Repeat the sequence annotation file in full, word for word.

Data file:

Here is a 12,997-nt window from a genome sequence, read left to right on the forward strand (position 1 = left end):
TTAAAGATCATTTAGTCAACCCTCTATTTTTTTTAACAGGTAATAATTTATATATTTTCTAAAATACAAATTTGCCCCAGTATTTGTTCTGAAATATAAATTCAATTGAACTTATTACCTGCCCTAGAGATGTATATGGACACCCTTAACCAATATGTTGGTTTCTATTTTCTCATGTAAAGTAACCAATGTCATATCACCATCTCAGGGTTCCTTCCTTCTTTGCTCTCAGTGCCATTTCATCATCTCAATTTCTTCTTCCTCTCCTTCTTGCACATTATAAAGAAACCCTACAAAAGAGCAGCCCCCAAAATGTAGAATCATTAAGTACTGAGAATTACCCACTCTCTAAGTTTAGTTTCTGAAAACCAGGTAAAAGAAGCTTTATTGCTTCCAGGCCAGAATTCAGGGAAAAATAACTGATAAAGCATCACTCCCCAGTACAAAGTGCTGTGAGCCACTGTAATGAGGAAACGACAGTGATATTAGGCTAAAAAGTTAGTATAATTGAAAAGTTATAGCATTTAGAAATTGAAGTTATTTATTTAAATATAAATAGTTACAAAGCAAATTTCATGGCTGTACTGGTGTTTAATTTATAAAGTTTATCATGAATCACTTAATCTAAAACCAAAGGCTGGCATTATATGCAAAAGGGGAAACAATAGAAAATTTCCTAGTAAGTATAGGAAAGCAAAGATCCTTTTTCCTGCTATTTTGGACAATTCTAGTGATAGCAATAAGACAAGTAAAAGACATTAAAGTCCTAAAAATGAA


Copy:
Here is a 12,997-nt window from a genome sequence, read left to right on the forward strand (position 1 = left end):
TTAAAGATCATTTAGTCAACCCTCTATTTTTTTTAACAGGTAATAATTTATATATTTTCTAAAATACAAATTTGCCCCAGTATTTGTTCTGAAATATAAATTCAATTGAACTTATTACCTGCCCTAGAGATGTATATGGACACCCTTAACCAATATGTTGGTTTCTATTTTCTCATGTAAAGTAACCAATGTCATATCACCATCTCAGGGTTCCTTCCTTCTTTGCTCTCAGTGCCATTTCATCATCTCAATTTCTTCTTCCTCTCCTTCTTGCACATTATAAAGAAACCCTACAAAAGAGCAGCCCCCAAAATGTAGAATCATTAAGTACTGAGAATTACCCACTCTCTAAGTTTAGTTTCTGAAAACCAGGTAAAAGAAGCTTTATTGCTTCCAGGCCAGAATTCAGGGAAAAATAACTGATAAAGCATCACTCCCCAGTACAAAGTGCTGTGAGCCACTGTAATGAGGAAACGACAGTGATATTAGGCTAAAAAGTTAGTATAATTGAAAAGTTATAGCATTTAGAAATTGAAGTTATTTATTTAAATATAAATAGTTACAAAGCAAATTTCATGGCTGTACTGGTGTTTAATTTATAAAGTTTATCATGAATCACTTAATCTAAAACCAAAGGCTGGCATTATATGCAAAAGGGGAAACAATAGAAAATTTCCTAGTAAGTATAGGAAAGCAAAGATCCTTTTTCCTGCTATTTTGGACAATTCTAGTGATAGCAATAAGACAAGTAAAAGACATTAAAGTCCTAAAAATGAA